If I ran a “business” in which I offered to take $20 from you, and in return, give $15 to charity, I don’t think you’d say “at least Autumn Harvest is doing something.” It’s true that the charity is being helped, but here it’s being helped by Bill, not B&N.

    Comment by Autumnal Harvest — November 27, 2007 @ 12:05 pm

  9. Whoops, Bill, your post came up while I was still typing mine. I see I just repeat you, so never mind.

    Comment by Autumnal Harvest — November 27, 2007 @ 12:07 pm

  10. Bill, did you get any indication that the books were marked down? Unless they are selling these books at cost or taking a loss, this is just fleecing. I’m actually appalled and have to wonder what idiot thought up this scheme. Just like you are second guessing your “donations” and talking about it, there will be others and eventually the media will pick up on it. Ohhhhh, not good for B&N’s image.

    Comment by Lola — November 27, 2007 @ 1:05 pm

  11. I can testify about the gift wrapping. We raise Guide Dogs, and my wife has organized the gift wrapping to benefit our club. Wrappers bring their dogs, which attracts shoppers, so the club gets choice time slots. I’ve also dealt with the community relations manager for our local store a lot, for writing groups they support and contests. I think it is at least possible that they donate some of their profit also. The Half Price books near me has a similar program where you buy books for schools, so B&N didn’t invent this. The next time I go into ours, I can ask.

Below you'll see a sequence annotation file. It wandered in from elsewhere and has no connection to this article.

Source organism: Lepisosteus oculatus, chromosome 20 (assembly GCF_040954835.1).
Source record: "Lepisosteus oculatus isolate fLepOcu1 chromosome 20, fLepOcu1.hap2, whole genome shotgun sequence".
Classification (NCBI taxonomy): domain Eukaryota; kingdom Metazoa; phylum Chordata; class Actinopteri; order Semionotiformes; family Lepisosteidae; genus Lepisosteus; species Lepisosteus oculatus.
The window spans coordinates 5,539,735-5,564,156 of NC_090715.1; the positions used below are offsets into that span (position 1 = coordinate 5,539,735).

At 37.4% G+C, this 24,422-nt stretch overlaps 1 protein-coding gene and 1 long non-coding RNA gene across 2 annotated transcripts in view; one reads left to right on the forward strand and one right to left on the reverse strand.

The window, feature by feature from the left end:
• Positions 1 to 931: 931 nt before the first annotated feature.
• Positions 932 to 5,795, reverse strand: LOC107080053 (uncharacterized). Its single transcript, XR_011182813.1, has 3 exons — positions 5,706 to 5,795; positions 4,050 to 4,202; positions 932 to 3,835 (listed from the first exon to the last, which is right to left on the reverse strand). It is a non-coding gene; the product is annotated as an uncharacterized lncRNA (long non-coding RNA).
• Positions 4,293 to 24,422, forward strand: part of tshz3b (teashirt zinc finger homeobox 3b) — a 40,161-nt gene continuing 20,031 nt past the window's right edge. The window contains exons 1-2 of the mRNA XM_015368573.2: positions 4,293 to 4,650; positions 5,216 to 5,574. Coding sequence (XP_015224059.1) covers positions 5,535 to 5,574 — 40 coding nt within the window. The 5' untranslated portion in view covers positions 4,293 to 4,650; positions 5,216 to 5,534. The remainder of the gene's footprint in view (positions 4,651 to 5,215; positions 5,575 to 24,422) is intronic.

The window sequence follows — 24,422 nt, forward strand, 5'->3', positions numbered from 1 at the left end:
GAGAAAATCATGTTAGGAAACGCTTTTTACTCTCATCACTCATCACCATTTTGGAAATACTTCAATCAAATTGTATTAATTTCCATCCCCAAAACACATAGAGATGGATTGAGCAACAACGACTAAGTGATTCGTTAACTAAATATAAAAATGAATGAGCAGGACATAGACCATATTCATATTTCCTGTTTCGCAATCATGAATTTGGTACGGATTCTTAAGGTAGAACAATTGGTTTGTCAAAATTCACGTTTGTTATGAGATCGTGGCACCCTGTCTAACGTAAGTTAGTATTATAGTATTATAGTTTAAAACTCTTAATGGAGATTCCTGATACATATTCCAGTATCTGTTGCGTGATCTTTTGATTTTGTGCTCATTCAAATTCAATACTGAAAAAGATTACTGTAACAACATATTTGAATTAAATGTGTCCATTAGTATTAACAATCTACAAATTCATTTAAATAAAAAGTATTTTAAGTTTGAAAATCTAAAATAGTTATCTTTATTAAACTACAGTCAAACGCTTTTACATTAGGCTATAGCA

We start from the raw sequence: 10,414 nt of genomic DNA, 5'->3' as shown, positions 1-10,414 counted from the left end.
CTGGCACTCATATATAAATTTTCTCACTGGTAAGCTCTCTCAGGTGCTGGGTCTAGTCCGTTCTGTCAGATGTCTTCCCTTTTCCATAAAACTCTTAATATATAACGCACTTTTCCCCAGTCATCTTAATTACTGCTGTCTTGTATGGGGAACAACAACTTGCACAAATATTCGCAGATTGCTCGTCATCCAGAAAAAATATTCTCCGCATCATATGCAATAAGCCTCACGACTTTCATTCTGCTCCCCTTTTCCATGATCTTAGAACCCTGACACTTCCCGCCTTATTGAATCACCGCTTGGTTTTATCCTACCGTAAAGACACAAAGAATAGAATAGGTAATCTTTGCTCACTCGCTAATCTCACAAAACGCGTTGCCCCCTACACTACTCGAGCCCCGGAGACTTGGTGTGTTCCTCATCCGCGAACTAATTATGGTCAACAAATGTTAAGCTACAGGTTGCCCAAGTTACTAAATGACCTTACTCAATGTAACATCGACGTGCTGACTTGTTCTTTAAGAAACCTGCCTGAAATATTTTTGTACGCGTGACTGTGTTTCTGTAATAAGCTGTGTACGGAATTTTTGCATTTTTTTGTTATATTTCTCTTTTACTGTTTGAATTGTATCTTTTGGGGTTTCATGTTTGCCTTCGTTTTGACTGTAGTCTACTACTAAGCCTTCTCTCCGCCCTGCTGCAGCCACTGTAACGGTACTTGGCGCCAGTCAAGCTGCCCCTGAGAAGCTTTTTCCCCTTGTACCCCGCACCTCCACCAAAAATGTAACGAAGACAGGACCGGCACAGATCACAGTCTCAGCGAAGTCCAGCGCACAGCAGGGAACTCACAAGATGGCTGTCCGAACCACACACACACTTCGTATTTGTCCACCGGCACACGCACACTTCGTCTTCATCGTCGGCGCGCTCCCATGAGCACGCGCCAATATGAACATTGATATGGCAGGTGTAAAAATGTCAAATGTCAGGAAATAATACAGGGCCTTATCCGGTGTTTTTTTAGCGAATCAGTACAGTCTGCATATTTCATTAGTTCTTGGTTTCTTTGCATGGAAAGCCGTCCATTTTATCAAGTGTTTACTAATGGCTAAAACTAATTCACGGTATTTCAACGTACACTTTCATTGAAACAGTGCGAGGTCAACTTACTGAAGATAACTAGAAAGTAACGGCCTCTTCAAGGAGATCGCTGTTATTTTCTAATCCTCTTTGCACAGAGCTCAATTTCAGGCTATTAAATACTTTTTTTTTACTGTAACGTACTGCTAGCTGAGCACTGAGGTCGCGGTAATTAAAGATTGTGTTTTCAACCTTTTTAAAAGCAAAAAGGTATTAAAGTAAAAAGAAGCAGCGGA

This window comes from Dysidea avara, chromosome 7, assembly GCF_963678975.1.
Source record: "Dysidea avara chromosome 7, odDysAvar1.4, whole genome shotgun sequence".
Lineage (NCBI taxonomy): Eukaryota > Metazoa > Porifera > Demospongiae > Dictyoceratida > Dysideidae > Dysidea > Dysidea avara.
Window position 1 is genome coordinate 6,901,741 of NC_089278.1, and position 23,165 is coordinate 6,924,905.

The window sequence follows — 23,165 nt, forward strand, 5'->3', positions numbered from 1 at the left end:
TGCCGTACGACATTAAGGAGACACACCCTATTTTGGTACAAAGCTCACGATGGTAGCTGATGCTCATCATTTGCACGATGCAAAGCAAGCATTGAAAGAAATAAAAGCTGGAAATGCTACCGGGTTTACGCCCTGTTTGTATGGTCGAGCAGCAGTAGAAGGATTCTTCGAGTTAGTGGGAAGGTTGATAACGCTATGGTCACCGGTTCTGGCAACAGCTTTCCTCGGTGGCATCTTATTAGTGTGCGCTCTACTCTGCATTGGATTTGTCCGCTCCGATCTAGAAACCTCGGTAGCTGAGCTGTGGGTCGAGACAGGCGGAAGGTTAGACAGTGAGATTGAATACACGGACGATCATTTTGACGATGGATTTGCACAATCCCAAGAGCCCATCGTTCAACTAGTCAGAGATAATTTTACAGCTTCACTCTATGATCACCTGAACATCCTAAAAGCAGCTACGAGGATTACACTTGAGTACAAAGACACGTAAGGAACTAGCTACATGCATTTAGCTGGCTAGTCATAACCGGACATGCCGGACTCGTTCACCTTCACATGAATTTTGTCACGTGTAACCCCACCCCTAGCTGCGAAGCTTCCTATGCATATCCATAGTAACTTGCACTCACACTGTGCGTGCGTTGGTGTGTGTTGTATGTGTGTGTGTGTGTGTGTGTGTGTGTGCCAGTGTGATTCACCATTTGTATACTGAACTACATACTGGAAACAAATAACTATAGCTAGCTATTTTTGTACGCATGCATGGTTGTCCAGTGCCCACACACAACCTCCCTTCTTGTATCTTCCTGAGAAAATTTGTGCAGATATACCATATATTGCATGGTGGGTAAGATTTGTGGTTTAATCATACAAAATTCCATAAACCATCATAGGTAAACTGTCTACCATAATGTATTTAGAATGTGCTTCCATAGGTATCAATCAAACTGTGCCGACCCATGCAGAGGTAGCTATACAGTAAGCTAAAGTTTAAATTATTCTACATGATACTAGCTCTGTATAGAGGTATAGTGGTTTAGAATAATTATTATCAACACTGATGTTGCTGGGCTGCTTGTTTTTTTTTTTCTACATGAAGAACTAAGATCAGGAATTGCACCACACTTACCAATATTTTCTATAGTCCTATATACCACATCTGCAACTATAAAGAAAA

Comment by Scott — November 27, 2007 @ 3:19 pm

  12. Anyone ask B & N. ?
    I suspect our suspicions are correct but a letter to B & N and a cc to the NY Times might spur
    a charitable response. On the other hand the NY Times might not
    want to embarass an significant advertiser.

    Comment by Frank — November 27, 2007 @ 8:10 pm

  13. I don’t see why this is so bad. My local grocery store has a bin near the exit where one can drop food for the local food pantry. This seems roughly the same. There is no discount on the food one puts in the bin, nor would I expect there to be. Even if the store’s only contributions are floor space and convenience for the donor, that seems worthwhile to me. Many people intend to donate to this and that; the bin helps them turn those intention into action.

    As for the book selection, I don’t think I’d worry too much. I buy all my books online now, but when I bought children books for charity, I tended to get important books from my childhood – “Charlotte’s Web”, “Charlie and the Chocolate Factory” – or favorites of my niece and nephews. I can’t imagine any book lover doing otherwise.

    Comment by solarrhino — November 28, 2007 @ 2:04 am